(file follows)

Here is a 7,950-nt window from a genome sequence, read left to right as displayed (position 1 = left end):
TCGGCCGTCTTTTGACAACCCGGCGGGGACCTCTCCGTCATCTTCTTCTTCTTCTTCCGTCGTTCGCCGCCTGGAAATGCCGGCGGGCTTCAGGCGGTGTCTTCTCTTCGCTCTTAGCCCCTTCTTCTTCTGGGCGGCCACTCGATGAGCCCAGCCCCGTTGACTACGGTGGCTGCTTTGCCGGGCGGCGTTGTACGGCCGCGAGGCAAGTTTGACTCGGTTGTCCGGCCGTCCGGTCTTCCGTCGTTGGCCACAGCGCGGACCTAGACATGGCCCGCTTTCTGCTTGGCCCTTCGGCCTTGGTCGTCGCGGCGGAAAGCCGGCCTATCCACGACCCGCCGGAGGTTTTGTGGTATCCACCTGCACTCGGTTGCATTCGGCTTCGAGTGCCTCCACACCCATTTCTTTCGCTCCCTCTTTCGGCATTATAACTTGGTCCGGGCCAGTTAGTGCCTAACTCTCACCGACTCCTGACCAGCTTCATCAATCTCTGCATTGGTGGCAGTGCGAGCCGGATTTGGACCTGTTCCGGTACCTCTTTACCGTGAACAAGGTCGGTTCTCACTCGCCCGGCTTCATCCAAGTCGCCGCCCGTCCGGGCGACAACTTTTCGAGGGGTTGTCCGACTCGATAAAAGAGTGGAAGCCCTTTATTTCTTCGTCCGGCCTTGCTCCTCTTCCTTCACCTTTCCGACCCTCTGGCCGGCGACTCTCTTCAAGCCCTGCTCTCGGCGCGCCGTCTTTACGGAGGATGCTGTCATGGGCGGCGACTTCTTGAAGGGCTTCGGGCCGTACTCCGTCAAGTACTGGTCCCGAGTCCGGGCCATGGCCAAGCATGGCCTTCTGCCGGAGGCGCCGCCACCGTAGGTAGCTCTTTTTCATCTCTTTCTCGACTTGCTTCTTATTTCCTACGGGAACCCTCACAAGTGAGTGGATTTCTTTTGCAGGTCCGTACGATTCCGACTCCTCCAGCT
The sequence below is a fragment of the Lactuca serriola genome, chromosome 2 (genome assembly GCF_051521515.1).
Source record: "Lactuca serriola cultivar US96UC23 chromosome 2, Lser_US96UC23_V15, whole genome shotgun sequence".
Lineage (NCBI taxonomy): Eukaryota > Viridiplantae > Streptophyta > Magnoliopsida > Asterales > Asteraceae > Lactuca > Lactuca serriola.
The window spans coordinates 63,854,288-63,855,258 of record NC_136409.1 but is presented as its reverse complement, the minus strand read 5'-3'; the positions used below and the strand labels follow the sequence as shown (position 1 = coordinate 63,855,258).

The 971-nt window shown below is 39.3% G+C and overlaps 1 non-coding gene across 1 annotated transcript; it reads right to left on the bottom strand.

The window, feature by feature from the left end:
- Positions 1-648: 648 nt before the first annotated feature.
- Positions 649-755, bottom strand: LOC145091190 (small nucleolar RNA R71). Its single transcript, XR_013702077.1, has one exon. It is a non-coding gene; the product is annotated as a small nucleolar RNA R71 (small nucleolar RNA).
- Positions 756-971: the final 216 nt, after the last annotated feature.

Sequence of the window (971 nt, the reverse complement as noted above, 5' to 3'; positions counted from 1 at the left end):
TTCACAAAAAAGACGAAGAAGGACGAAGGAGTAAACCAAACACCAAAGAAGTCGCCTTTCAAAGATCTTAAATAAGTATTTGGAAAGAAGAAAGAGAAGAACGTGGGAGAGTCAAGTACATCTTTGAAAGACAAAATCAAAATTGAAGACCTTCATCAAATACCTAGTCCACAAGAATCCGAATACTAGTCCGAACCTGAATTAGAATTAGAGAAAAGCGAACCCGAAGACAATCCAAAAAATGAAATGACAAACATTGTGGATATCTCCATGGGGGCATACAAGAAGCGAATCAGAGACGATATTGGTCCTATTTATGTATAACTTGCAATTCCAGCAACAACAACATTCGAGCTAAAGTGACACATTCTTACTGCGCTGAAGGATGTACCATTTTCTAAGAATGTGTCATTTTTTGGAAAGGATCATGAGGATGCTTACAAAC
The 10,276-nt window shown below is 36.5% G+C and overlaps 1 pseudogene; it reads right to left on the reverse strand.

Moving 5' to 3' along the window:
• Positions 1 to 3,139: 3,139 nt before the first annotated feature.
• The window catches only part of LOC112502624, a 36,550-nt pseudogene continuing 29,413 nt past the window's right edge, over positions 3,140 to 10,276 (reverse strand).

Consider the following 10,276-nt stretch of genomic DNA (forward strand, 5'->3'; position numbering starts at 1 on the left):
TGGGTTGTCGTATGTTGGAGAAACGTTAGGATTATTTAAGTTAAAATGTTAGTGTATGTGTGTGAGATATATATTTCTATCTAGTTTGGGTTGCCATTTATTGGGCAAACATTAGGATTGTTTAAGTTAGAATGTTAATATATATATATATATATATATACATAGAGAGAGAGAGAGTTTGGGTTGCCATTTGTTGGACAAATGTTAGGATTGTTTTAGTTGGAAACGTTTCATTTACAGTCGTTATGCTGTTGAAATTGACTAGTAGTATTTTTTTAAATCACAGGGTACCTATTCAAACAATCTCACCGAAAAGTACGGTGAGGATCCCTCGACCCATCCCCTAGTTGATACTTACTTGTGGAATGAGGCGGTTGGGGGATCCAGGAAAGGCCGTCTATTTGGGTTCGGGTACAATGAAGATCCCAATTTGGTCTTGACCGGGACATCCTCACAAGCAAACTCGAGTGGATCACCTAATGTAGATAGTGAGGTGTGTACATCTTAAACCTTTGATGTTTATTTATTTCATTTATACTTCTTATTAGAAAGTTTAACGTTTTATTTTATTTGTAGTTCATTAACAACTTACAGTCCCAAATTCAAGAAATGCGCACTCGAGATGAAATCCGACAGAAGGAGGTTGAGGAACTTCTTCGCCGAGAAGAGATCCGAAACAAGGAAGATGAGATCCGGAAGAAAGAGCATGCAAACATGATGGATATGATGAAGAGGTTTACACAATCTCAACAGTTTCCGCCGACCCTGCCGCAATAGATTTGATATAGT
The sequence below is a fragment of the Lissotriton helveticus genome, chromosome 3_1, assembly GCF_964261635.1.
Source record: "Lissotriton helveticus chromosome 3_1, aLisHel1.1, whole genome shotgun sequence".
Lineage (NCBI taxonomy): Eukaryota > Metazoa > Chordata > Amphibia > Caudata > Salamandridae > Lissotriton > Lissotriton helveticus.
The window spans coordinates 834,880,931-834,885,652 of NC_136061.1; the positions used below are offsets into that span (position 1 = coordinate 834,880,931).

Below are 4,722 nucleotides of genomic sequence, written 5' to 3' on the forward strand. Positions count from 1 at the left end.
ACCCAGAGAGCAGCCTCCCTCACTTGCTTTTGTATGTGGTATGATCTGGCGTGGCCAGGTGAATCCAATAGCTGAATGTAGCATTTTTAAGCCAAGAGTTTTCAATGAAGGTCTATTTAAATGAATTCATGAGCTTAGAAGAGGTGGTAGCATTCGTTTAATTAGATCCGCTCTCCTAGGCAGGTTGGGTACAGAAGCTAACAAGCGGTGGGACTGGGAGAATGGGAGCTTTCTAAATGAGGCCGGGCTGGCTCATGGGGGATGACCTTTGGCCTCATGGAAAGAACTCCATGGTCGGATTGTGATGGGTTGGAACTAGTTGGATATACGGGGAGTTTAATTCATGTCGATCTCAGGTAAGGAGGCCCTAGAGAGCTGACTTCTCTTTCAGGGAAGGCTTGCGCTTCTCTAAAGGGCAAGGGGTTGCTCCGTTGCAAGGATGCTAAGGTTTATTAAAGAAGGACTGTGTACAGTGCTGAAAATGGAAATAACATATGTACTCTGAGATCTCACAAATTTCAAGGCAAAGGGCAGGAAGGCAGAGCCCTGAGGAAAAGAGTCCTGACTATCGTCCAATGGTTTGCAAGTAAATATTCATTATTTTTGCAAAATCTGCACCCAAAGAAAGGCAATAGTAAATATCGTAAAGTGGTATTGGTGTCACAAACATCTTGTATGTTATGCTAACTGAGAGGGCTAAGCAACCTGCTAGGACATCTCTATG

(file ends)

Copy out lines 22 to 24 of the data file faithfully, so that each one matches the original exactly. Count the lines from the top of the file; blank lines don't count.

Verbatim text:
Lineage (NCBI taxonomy): Eukaryota > Metazoa > Chordata > Amphibia > Caudata > Salamandridae > Lissotriton > Lissotriton helveticus.
The window spans coordinates 834,880,931-834,885,652 of NC_136061.1; the positions used below are offsets into that span (position 1 = coordinate 834,880,931).

Below are 4,722 nucleotides of genomic sequence, written 5' to 3' on the forward strand. Positions count from 1 at the left end.